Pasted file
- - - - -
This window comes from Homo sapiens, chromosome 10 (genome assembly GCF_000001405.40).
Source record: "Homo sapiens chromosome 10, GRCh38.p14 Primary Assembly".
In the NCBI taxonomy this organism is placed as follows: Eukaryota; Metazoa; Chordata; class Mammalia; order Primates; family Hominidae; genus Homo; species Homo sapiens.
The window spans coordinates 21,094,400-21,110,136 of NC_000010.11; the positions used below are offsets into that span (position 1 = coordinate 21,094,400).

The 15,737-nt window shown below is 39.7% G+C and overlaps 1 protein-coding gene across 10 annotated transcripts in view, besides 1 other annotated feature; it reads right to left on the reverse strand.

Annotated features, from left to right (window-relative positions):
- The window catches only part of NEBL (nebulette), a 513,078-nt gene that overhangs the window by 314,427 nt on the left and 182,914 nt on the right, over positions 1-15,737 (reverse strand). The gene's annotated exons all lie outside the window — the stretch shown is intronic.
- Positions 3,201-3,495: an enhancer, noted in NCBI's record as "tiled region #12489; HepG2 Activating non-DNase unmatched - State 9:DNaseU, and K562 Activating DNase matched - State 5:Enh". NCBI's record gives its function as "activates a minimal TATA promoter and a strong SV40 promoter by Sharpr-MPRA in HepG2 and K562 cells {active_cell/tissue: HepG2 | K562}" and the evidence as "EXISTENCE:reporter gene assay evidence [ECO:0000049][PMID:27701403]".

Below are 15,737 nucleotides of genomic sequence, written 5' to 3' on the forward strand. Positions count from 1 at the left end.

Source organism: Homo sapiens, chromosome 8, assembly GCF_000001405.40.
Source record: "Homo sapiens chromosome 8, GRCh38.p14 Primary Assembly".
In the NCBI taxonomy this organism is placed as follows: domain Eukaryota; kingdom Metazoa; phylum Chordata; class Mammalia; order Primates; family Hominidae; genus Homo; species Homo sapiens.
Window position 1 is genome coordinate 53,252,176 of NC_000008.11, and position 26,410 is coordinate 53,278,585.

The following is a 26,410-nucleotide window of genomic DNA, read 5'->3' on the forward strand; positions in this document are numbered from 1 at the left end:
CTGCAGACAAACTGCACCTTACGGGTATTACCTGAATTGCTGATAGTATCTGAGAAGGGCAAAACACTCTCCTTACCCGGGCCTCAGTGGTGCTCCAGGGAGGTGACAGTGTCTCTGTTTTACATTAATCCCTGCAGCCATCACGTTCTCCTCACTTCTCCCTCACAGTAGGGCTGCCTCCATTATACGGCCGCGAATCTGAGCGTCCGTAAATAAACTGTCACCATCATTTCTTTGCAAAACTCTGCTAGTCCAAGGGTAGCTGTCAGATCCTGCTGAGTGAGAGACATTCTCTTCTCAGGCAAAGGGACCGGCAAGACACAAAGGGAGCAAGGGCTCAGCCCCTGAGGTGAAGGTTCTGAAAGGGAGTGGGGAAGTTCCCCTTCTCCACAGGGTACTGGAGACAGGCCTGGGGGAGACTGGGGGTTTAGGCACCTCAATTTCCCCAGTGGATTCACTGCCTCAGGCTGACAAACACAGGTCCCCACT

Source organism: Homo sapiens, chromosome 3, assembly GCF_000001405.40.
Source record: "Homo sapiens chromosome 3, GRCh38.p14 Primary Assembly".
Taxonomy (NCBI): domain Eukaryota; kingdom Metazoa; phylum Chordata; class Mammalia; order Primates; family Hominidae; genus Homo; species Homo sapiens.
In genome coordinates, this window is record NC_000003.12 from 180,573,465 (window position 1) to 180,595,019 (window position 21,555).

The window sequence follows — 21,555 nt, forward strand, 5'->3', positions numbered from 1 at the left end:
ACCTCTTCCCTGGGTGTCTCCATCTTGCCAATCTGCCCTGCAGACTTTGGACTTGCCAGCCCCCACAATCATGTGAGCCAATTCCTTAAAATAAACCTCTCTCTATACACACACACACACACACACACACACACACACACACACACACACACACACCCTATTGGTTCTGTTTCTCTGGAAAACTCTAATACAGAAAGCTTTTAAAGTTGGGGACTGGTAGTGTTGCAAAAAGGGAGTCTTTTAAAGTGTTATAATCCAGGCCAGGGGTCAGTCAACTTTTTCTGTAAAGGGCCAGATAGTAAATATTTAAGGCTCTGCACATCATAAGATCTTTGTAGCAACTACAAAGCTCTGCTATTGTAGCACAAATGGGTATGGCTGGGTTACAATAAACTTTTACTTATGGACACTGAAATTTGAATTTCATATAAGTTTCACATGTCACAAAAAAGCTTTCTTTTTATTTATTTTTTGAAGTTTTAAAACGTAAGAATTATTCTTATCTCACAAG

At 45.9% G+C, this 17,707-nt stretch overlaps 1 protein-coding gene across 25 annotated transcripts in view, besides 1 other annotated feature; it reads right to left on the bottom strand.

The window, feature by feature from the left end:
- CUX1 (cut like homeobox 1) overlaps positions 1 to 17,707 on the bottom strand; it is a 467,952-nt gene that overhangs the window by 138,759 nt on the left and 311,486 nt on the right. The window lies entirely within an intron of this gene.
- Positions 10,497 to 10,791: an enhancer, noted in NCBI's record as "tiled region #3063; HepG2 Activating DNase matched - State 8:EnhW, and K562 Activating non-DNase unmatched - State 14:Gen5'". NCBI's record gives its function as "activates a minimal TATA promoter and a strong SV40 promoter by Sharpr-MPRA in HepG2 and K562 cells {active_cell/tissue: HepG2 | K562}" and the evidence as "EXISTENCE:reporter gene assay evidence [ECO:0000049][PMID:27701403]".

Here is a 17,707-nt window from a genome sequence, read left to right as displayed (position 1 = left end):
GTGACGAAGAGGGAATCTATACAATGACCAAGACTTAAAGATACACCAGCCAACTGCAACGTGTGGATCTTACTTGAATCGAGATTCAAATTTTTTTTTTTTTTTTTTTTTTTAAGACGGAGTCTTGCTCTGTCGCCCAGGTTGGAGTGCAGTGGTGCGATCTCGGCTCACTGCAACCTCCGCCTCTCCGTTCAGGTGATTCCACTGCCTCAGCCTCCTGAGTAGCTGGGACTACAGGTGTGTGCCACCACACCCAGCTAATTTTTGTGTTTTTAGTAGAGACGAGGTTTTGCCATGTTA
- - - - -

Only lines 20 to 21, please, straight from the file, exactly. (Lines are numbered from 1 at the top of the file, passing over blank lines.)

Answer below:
The window sequence follows — 21,555 nt, forward strand, 5'->3', positions numbered from 1 at the left end:
ACCTCTTCCCTGGGTGTCTCCATCTTGCCAATCTGCCCTGCAGACTTTGGACTTGCCAGCCCCCACAATCATGTGAGCCAATTCCTTAAAATAAACCTCTCTCTATACACACACACACACACACACACACACACACACACACACACACACACACACCCTATTGGTTCTGTTTCTCTGGAAAACTCTAATACAGAAAGCTTTTAAAGTTGGGGACTGGTAGTGTTGCAAAAAGGGAGTCTTTTAAAGTGTTATAATCCAGGCCAGGGGTCAGTCAACTTTTTCTGTAAAGGGCCAGATAGTAAATATTTAAGGCTCTGCACATCATAAGATCTTTGTAGCAACTACAAAGCTCTGCTATTGTAGCACAAATGGGTATGGCTGGGTTACAATAAACTTTTACTTATGGACACTGAAATTTGAATTTCATATAAGTTTCACATGTCACAAAAAAGCTTTCTTTTTATTTATTTTTTGAAGTTTTAAAACGTAAGAATTATTCTTATCTCACAAG